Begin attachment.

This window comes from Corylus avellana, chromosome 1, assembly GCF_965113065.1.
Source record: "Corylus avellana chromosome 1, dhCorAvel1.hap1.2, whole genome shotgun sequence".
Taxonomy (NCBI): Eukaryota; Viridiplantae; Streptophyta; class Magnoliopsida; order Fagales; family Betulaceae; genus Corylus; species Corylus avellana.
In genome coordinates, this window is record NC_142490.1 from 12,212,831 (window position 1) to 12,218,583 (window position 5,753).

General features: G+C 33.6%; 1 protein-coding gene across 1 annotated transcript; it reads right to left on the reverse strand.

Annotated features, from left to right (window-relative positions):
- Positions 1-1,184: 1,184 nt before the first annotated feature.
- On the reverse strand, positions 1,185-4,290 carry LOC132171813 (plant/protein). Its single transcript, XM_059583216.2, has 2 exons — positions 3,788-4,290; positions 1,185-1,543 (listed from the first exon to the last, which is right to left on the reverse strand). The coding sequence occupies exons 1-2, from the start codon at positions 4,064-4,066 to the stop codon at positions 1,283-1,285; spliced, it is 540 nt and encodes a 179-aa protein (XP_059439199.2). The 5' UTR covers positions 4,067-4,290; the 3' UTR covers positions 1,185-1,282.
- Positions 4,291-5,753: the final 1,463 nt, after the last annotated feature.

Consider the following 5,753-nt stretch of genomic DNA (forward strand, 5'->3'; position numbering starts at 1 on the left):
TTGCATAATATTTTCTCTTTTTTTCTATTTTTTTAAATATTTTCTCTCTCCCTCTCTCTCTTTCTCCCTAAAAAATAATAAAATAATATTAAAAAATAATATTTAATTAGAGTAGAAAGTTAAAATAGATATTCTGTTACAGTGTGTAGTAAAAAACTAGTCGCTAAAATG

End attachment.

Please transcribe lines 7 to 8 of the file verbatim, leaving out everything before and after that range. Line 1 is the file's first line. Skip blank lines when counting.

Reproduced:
- Positions 1-1,184: 1,184 nt before the first annotated feature.
- On the reverse strand, positions 1,185-4,290 carry LOC132171813 (plant/protein). Its single transcript, XM_059583216.2, has 2 exons — positions 3,788-4,290; positions 1,185-1,543 (listed from the first exon to the last, which is right to left on the reverse strand). The coding sequence occupies exons 1-2, from the start codon at positions 4,064-4,066 to the stop codon at positions 1,283-1,285; spliced, it is 540 nt and encodes a 179-aa protein (XP_059439199.2). The 5' UTR covers positions 4,067-4,290; the 3' UTR covers positions 1,185-1,282.